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Lockheed Martin’s Silver Fox UAV
Lockheed Martin successfully controls four unmanned devices from a single control point

Lockheed Martin is proud to announce it has successfully tested a new centralized controller device for unmanned vehicles. The successful tests enable the military to further expand the deployment of unmanned vehicles with less input from personnel.

With Lockheed Martin's system, an operator is able to control as many as four different unmanned vehicles from a single laptop touch screen and hand controller.

"This is a very important step in risk reduction for the Army’s Future Combat System Centralized Controller Device," said Gene Holleque of Lockheed Martin's Missiles and Fire Control division.  "This test proves Lockheed Martin and its industry partners are resolving the issues involved with controlling several disparate unmanned systems from a single centralized controller.  It also gives us an opportunity to experiment with human factors early in the process to ensure we can deliver an effective and soldier-friendly controller to the warfighter."

A number of unmanned aerial vehicles (UAVs) and unmanned ground vehicles (UGVs) were featured in Lockheed Martin's tests. The vehicles included the Lockheed Martin Silver Fox, Roll Based Operations Architecture robot and the Lockheed Martin UGV demonstrator. Also used were UHF, L-band and wireless broadband radio links used in conjunction with the Combat Maneuver Mission Route Planner (CMMRP) to control the unmanned vehicles.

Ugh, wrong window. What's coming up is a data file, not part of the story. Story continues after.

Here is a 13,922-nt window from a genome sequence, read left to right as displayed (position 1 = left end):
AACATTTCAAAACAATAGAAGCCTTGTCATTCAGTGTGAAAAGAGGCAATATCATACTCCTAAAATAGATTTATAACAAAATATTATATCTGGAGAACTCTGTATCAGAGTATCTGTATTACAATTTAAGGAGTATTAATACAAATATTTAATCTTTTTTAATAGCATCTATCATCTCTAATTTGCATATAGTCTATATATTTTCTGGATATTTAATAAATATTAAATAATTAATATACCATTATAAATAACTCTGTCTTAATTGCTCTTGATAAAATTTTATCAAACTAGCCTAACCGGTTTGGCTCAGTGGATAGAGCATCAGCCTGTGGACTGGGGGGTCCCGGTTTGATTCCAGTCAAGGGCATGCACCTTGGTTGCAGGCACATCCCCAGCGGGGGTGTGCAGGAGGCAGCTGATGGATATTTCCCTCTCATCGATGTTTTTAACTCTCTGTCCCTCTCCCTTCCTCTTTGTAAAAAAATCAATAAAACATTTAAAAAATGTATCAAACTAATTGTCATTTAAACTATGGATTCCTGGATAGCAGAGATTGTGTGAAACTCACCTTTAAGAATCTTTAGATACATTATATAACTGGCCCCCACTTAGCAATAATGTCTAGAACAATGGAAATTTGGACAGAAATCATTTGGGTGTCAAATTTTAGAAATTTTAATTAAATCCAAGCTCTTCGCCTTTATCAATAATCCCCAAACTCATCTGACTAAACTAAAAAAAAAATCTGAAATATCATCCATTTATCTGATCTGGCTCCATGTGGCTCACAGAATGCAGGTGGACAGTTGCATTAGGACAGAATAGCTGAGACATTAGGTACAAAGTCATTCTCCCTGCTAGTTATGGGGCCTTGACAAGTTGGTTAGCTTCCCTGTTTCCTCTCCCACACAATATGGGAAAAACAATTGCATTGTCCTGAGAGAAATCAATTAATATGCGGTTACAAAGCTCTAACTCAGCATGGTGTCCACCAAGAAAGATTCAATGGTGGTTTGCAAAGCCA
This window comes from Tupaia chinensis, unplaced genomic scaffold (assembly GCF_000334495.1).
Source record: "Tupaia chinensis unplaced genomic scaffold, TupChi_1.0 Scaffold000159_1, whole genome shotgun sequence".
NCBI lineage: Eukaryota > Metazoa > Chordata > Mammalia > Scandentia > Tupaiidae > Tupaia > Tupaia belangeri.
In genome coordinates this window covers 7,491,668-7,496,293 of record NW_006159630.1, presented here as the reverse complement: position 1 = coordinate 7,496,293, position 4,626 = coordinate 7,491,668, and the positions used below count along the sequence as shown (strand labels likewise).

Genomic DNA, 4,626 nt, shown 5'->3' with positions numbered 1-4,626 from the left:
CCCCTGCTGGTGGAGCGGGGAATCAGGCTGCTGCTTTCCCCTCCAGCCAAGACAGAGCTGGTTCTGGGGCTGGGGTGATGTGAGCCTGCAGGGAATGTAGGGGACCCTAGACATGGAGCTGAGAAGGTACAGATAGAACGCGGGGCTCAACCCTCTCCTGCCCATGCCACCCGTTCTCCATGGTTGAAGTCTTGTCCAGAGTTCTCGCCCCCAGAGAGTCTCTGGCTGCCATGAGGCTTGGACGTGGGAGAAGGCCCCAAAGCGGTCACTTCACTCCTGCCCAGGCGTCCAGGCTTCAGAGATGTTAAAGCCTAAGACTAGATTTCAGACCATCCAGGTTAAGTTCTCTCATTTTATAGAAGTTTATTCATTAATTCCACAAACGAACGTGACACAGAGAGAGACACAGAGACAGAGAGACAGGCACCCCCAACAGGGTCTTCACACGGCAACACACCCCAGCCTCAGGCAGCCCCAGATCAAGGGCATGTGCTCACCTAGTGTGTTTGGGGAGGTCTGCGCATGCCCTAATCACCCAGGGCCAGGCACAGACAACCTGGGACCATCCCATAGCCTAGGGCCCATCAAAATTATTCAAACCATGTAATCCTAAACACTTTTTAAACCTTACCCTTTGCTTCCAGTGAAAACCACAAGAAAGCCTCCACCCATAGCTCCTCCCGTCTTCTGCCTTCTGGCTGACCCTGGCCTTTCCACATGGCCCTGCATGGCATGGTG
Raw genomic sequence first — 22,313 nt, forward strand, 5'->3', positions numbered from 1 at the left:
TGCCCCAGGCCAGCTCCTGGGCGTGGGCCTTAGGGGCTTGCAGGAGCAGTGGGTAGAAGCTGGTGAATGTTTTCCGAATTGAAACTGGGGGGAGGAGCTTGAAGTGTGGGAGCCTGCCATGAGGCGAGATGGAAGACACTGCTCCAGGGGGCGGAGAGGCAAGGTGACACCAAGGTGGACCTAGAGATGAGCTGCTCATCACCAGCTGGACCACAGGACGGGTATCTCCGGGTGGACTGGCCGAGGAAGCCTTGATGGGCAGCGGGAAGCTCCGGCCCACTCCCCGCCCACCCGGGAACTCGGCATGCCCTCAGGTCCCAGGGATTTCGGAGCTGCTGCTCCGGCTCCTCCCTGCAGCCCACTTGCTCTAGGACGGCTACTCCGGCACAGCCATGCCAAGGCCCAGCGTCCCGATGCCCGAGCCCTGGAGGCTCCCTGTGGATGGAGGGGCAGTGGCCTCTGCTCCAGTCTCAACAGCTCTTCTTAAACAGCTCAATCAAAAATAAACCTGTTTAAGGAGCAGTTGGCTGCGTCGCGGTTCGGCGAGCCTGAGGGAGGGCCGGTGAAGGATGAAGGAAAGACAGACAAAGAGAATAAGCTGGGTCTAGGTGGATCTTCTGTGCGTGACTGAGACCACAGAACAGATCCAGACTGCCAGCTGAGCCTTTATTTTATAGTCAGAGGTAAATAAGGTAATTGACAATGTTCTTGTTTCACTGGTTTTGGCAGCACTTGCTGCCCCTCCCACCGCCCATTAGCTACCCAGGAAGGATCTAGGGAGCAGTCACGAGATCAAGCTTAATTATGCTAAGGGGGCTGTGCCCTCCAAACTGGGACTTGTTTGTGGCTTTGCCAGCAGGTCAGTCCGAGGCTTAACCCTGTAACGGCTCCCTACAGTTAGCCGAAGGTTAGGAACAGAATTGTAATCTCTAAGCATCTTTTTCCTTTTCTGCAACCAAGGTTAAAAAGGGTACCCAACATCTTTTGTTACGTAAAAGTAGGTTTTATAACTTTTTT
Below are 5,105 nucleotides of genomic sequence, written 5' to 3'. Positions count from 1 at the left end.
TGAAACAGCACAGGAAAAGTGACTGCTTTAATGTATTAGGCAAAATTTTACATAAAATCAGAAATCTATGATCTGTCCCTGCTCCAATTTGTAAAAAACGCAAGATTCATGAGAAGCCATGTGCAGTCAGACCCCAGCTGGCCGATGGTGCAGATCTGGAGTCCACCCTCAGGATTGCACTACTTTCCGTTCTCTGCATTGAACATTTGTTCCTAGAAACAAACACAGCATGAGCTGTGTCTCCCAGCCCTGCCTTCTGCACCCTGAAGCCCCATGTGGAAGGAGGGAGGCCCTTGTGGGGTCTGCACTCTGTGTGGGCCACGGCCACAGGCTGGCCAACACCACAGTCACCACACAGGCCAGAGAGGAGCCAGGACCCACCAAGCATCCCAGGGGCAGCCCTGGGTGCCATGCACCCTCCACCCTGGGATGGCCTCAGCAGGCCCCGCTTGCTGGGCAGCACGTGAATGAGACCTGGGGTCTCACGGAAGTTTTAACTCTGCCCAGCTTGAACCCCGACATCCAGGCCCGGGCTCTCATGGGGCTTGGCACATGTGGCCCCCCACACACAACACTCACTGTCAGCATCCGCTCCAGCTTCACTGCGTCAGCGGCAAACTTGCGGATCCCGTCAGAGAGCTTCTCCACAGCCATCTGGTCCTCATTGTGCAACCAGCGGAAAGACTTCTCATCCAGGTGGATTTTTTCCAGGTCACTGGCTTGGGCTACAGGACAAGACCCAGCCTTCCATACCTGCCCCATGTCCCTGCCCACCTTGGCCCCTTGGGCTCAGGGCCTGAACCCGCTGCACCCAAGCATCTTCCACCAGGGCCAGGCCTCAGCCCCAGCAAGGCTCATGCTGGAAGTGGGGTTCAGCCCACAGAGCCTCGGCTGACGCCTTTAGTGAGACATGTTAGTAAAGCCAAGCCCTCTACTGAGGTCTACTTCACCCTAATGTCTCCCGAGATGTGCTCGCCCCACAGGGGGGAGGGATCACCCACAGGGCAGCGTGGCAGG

Unmanned vehicles appear to be the wave of the future when it comes to the United States military. The government is pumping millions of dollars into research and every penny is worth if it means that human pilots/operators aren't put into harm’s way.



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RE: Won't change anything
By iNGEN on 12/14/2006 2:28:58 PM , Rating: 2
I am a technology junkie...JUNKIE, and I can honestly say that UCAVs are one of the few avenues of technology advancement that genuinely scares me. In a sick sort of way the loss of life associated with warfare has IMO (not empirical in any way) a strong positive corrolation with the ethical use of war.

I have serious reservations about the moral implications of this technology path.


"Well, there may be a reason why they call them 'Mac' trucks! Windows machines will not be trucks." -- Microsoft CEO Steve Ballmer

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